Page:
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Plants as energy sources

April 10, 2006 | APPEARED IN VOLUME 84, ISSUE 15

Energy that does not degrade the environment will have to be harvested by dipping into the large stream of it that the sun sends our way, rather than by extracting it from geologic strata.

Plants are fairly adept at fixing solar energy; the whole plant can be viewed as fixed sunlight. Most people imagine that the usable portion is in the plant's seeds, and many schemes are in development to use those seeds as energy currency. Grains are brewed in gigantic fermentation installations, into what amounts to wine, and the alcohol in it is distilled to furnish motor fuel; oil seeds are harvested and transesterified with methanol to furnish biodiesel.

Much less attention goes into using whole plants for energy other than to simply burn them with, at best, the creation of steam in stationary installations. There are attempts to develop enzyme systems that might turn cellulose (paper pulp) into sugars that could be fermented and furnish alcohol; however, cellulose's claim to fame as a material of construction in trees is that it is very resistant to degradation into sugars.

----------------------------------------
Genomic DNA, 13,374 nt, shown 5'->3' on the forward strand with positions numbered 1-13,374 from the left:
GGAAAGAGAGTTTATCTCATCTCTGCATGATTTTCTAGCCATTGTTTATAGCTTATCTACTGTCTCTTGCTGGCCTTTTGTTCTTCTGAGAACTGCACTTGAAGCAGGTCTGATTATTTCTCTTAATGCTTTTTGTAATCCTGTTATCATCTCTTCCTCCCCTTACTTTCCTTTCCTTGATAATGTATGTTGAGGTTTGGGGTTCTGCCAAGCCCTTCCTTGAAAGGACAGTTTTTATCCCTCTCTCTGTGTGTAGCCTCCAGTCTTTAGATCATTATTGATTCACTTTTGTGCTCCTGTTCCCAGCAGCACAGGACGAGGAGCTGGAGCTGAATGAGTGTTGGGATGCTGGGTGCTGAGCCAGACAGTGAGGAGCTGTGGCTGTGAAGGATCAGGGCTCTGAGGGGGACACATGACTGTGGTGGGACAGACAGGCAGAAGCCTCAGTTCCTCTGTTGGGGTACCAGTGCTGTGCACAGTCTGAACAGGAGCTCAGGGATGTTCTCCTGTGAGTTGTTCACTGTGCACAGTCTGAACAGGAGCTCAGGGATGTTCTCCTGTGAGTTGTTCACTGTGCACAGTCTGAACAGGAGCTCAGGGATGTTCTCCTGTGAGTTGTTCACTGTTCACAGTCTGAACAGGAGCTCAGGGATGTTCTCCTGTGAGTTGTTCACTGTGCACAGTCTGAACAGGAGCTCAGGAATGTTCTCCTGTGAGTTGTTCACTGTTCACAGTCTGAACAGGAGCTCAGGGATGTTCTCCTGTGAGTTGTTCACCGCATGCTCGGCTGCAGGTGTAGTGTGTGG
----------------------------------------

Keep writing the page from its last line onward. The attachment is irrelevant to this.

I hear that a demonstrated technology is commercially offered for fast pyrolysis of biomass into liquid fuel. The installations required are very small compared with those necessary for the alcohol-from-grain scheme. I am told that a commercial demonstration plant already exists in Malaysia, in addition to a pilot plant in the Netherlands.

Doetze Sikkema
Richmond, Va.

Leonard Greiner's comments merit serious attention from all concerned readers (C&EN, Jan. 30, page 4). He correctly suggests that rapid-growth plants require no special nutrients. Regrettably, he doesn't go quite far enough. Use the weeds to make power alcohol instead of burning petroleum to spray them with petrochemical pesticides. Extract phytoestrogens from kudzu instead of spraying it with xenoestrogenic pesticides. C&EN readers more than anyone else should see the beauty of mining weeds for their phytochemicals, which are increasingly expensive to synthesize as the cost of petrofuels increases. Each weed contains thousands of phytochemicals, some of them high priced and useful, though at low parts-per-trillion or parts-per-million levels. Take out those valuables, and leave all that residual biomass to be converted by C&EN chemists into alcohol to dilute and ultimately replace our ever more expensive petroleum imports.

James A. Duke
Fulton, Md.



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